Thursday, 22 January 2009

High-octane kelp

I'm torn.

On the one hand, I don't believe in using ethanol for fuel. It's really great for drinking, cleaning optics and sterilising skin, but fuel? No. Bad. It's harder to build an engine that can cope with the corrosive powers of ethanol than one that can cope with petrol or diesel. And where does it come from? Food stocks, mostly. So, no: We need better electricity production and usage, and we need biodiesel as the intermediate step, not bioethanol.

On the other hand, science like using seaweed to generate ethanol faster, simpler and cheaper (New Scientist) is really cool.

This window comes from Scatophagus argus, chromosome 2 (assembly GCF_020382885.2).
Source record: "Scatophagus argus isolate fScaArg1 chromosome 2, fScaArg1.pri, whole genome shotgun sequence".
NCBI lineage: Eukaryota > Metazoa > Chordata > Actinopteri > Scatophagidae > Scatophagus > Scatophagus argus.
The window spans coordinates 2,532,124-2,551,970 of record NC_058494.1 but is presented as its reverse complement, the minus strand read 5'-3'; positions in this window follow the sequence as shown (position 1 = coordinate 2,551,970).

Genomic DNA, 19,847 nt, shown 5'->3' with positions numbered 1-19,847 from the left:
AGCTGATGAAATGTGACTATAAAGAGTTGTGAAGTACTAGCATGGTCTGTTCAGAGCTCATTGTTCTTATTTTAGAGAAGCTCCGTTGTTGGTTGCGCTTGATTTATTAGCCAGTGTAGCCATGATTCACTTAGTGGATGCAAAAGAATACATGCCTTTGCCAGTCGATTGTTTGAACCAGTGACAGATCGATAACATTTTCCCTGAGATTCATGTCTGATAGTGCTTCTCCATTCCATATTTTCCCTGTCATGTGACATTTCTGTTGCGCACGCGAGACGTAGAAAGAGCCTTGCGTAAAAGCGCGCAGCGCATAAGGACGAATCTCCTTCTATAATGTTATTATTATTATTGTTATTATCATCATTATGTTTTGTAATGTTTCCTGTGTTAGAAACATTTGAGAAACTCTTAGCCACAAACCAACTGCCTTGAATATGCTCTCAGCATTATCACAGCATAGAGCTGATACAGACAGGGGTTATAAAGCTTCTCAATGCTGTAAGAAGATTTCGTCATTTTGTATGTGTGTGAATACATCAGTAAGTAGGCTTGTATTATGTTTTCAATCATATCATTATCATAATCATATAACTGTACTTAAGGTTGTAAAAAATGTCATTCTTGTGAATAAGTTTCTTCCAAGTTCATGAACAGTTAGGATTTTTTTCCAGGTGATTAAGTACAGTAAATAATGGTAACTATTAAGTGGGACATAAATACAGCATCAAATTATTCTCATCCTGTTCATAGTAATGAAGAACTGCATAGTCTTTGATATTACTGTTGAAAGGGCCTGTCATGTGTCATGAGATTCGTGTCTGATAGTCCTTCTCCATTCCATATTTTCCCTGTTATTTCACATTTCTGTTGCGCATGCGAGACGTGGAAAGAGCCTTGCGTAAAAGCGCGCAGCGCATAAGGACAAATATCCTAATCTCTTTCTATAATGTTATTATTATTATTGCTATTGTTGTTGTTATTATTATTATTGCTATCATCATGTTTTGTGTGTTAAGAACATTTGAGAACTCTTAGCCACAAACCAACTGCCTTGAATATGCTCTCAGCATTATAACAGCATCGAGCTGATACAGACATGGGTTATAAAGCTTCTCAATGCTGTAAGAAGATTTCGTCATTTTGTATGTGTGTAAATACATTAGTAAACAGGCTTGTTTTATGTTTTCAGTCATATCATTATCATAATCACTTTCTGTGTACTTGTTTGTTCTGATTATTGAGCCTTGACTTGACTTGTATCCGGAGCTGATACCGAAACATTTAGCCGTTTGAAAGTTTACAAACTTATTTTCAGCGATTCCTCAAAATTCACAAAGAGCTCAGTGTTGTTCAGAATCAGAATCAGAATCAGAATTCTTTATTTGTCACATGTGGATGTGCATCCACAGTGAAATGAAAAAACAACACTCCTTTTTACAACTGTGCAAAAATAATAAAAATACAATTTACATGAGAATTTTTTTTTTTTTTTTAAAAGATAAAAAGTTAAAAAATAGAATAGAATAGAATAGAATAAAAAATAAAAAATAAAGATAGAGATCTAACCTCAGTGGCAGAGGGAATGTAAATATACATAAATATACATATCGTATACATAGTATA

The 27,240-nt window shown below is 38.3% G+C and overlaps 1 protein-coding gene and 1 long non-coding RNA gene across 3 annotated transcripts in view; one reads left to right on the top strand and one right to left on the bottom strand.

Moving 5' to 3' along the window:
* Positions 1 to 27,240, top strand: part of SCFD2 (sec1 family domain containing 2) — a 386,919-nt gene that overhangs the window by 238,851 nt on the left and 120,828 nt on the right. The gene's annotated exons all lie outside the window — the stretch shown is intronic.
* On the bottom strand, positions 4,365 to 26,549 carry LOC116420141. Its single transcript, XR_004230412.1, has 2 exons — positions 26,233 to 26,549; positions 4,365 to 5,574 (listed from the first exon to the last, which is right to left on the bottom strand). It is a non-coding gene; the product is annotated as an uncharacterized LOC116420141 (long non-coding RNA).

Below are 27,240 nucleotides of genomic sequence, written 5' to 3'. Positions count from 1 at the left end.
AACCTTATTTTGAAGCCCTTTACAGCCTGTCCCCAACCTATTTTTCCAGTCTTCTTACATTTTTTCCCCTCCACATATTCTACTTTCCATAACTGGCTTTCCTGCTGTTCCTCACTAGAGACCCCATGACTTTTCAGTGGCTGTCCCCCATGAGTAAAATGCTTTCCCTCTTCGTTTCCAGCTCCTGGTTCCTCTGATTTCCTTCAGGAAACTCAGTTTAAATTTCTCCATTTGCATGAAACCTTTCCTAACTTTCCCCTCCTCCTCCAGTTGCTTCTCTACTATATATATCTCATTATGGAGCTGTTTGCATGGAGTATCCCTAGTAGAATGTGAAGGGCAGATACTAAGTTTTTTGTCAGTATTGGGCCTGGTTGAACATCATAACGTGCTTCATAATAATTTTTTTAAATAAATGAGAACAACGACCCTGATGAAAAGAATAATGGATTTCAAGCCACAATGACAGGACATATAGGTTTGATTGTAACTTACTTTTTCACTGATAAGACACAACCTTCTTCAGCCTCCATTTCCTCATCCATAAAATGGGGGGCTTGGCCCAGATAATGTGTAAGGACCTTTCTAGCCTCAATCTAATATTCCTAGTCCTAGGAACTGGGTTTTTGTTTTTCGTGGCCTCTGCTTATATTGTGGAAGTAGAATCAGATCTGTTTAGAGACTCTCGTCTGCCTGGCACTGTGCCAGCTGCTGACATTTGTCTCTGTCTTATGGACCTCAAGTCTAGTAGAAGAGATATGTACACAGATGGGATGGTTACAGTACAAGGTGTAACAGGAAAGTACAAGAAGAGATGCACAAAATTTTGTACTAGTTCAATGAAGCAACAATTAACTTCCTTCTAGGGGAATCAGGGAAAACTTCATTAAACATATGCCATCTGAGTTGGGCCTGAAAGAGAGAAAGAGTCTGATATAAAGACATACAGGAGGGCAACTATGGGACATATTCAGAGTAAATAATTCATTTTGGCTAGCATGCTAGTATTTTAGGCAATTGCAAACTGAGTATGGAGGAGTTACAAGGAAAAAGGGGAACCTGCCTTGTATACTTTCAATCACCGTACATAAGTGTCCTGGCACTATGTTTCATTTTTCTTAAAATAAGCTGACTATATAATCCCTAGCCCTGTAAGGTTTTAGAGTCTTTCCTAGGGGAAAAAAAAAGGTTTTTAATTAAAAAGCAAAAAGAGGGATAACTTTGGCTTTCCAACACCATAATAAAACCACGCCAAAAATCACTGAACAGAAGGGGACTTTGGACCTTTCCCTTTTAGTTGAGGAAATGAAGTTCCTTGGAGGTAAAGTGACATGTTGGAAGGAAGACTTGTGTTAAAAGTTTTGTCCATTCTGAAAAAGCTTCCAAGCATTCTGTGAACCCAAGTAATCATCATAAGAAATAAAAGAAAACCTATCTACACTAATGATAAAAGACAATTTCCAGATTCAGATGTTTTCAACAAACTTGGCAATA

Seaweed grows faster. It's a better, and faster, carbon sink. I'm not sure about this "avoid taking up land altogether" - the ocean is important too, you know - but this is a great lateral-thinking approach which can lead, potentially (and somebody has to actually do this on a commercial scale, so don't cheer just yet) to higher-production ethanol that doesn't mess with food prices. And if I owned a vehicle I was prepared to put ethanol into, I'd cheer.

Instead, I'll just cheer the science being done.

Link to New Scientist article Invention: Biofuels from the ocean.

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